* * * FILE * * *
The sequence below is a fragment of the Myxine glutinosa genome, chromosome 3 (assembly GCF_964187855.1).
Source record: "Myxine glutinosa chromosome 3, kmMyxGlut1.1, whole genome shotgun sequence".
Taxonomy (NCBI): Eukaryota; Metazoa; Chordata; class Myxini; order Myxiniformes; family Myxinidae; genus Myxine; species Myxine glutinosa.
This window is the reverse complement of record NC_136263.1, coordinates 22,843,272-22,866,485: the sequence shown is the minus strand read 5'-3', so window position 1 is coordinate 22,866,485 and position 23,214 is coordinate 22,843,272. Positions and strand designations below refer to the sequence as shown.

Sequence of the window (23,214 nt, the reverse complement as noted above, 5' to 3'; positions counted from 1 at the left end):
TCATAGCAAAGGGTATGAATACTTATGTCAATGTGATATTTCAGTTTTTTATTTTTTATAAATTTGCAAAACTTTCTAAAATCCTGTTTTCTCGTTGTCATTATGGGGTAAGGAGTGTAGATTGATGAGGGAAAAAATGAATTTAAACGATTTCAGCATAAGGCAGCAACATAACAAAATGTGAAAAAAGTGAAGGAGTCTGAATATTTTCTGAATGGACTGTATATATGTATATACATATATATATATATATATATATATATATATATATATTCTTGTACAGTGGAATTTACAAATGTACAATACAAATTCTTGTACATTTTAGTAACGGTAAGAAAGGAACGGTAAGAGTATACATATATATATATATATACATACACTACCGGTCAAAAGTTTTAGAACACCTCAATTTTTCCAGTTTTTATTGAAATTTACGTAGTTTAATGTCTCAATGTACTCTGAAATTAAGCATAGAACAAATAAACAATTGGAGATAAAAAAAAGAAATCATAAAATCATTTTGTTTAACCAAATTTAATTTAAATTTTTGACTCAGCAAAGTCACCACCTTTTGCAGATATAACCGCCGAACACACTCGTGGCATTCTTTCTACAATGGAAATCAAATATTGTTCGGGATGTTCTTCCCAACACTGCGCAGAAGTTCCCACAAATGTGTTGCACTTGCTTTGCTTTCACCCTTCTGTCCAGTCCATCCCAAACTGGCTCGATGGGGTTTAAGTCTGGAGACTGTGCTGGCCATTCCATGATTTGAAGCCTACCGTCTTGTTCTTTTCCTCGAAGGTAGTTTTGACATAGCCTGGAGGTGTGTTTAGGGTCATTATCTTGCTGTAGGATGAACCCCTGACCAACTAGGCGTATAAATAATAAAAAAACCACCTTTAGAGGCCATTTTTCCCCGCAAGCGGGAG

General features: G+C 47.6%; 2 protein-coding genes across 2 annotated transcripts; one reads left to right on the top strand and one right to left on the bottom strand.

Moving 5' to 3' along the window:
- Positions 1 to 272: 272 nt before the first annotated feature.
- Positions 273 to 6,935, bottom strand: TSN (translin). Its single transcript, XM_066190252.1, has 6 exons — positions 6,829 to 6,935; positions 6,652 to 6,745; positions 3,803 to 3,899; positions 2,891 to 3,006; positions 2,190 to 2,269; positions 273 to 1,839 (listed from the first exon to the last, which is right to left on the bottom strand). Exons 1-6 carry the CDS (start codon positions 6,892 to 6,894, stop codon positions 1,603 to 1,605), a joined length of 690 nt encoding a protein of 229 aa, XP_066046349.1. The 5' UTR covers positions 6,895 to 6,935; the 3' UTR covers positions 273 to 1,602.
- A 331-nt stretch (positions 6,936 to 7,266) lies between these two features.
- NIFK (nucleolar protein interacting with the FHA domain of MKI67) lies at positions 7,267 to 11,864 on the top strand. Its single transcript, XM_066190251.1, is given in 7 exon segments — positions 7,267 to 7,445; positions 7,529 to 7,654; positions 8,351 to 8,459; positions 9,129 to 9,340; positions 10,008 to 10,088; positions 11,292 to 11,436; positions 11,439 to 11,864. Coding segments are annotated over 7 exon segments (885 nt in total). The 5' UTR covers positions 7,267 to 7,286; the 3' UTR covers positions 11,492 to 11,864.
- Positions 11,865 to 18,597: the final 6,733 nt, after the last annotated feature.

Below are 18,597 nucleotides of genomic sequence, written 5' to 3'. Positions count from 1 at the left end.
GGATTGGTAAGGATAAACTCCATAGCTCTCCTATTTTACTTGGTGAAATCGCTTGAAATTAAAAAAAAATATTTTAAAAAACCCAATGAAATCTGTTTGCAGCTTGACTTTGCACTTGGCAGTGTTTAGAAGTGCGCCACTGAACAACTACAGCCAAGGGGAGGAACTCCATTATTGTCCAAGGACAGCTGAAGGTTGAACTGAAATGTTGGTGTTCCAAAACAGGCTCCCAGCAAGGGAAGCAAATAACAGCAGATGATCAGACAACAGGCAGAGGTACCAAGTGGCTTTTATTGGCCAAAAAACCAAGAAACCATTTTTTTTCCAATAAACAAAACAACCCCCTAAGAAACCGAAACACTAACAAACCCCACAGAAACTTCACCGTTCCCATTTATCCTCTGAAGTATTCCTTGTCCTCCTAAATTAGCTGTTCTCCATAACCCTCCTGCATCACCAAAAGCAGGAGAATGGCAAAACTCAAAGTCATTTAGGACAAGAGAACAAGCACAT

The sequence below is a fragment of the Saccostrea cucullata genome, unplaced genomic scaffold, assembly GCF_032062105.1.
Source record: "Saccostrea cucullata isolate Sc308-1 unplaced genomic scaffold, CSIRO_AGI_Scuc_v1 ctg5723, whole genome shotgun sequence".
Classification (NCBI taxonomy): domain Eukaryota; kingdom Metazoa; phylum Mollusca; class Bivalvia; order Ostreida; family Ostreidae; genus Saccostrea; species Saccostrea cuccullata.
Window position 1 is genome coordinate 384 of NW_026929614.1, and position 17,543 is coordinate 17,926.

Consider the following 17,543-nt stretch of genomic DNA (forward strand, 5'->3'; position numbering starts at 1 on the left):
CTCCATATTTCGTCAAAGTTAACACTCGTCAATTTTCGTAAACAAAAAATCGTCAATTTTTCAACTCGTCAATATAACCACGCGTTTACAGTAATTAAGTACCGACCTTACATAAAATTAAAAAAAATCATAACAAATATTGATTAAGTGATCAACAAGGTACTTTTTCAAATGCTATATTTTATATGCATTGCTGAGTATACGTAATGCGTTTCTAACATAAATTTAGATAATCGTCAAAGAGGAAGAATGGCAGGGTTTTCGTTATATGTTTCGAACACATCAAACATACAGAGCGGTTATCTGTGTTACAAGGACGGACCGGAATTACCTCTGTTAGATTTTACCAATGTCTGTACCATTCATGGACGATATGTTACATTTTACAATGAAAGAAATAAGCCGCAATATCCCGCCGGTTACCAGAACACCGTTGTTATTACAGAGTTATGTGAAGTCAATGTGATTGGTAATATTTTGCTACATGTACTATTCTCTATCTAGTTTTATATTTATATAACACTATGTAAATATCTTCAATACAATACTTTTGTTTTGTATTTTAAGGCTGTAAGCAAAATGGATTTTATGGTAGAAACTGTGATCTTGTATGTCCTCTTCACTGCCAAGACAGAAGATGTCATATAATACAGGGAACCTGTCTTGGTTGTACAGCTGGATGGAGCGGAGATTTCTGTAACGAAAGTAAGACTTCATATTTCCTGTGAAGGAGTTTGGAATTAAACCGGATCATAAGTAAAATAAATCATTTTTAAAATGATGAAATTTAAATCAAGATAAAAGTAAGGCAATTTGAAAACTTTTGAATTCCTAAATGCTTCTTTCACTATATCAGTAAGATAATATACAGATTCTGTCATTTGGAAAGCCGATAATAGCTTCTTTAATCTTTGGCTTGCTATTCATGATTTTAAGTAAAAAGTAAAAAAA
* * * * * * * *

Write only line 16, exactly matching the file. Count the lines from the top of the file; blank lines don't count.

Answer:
The sequence below is a fragment of the Saccostrea cucullata genome, unplaced genomic scaffold, assembly GCF_032062105.1.